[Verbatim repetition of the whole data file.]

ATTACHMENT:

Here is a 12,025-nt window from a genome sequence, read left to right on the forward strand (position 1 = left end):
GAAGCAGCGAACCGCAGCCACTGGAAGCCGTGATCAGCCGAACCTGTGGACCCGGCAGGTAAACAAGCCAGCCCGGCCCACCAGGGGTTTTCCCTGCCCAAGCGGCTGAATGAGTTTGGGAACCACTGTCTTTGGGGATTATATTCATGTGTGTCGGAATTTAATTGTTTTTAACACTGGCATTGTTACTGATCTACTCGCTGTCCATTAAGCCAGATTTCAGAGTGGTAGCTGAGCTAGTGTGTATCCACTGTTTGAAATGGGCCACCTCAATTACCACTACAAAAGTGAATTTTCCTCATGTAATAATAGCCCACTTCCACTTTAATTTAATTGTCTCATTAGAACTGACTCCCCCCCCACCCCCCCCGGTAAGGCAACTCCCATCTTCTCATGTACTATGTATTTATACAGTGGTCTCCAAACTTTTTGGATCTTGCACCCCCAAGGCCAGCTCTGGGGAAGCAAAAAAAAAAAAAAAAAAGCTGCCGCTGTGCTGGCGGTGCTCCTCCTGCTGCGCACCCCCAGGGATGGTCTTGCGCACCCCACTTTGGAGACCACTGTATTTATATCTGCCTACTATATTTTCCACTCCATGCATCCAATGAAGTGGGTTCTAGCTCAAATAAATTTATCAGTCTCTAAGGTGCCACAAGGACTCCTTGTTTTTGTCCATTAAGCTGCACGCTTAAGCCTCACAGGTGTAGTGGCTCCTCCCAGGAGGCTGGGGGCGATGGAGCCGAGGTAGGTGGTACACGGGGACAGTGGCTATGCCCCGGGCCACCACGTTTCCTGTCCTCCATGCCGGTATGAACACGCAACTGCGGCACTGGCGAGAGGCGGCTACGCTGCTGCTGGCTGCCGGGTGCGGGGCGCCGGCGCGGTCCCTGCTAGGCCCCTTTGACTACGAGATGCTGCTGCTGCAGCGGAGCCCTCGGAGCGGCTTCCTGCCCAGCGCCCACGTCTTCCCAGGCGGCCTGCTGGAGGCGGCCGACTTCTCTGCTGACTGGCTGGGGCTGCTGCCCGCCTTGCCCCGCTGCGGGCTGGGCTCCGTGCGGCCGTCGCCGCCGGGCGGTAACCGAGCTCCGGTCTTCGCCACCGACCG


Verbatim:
Here is a 12,025-nt window from a genome sequence, read left to right on the forward strand (position 1 = left end):
GAAGCAGCGAACCGCAGCCACTGGAAGCCGTGATCAGCCGAACCTGTGGACCCGGCAGGTAAACAAGCCAGCCCGGCCCACCAGGGGTTTTCCCTGCCCAAGCGGCTGAATGAGTTTGGGAACCACTGTCTTTGGGGATTATATTCATGTGTGTCGGAATTTAATTGTTTTTAACACTGGCATTGTTACTGATCTACTCGCTGTCCATTAAGCCAGATTTCAGAGTGGTAGCTGAGCTAGTGTGTATCCACTGTTTGAAATGGGCCACCTCAATTACCACTACAAAAGTGAATTTTCCTCATGTAATAATAGCCCACTTCCACTTTAATTTAATTGTCTCATTAGAACTGACTCCCCCCCCACCCCCCCCGGTAAGGCAACTCCCATCTTCTCATGTACTATGTATTTATACAGTGGTCTCCAAACTTTTTGGATCTTGCACCCCCAAGGCCAGCTCTGGGGAAGCAAAAAAAAAAAAAAAAAAGCTGCCGCTGTGCTGGCGGTGCTCCTCCTGCTGCGCACCCCCAGGGATGGTCTTGCGCACCCCACTTTGGAGACCACTGTATTTATATCTGCCTACTATATTTTCCACTCCATGCATCCAATGAAGTGGGTTCTAGCTCAAATAAATTTATCAGTCTCTAAGGTGCCACAAGGACTCCTTGTTTTTGTCCATTAAGCTGCACGCTTAAGCCTCACAGGTGTAGTGGCTCCTCCCAGGAGGCTGGGGGCGATGGAGCCGAGGTAGGTGGTACACGGGGACAGTGGCTATGCCCCGGGCCACCACGTTTCCTGTCCTCCATGCCGGTATGAACACGCAACTGCGGCACTGGCGAGAGGCGGCTACGCTGCTGCTGGCTGCCGGGTGCGGGGCGCCGGCGCGGTCCCTGCTAGGCCCCTTTGACTACGAGATGCTGCTGCTGCAGCGGAGCCCTCGGAGCGGCTTCCTGCCCAGCGCCCACGTCTTCCCAGGCGGCCTGCTGGAGGCGGCCGACTTCTCTGCTGACTGGCTGGGGCTGCTGCCCGCCTTGCCCCGCTGCGGGCTGGGCTCCGTGCGGCCGTCGCCGCCGGGCGGTAACCGAGCTCCGGTCTTCGCCACCGACCG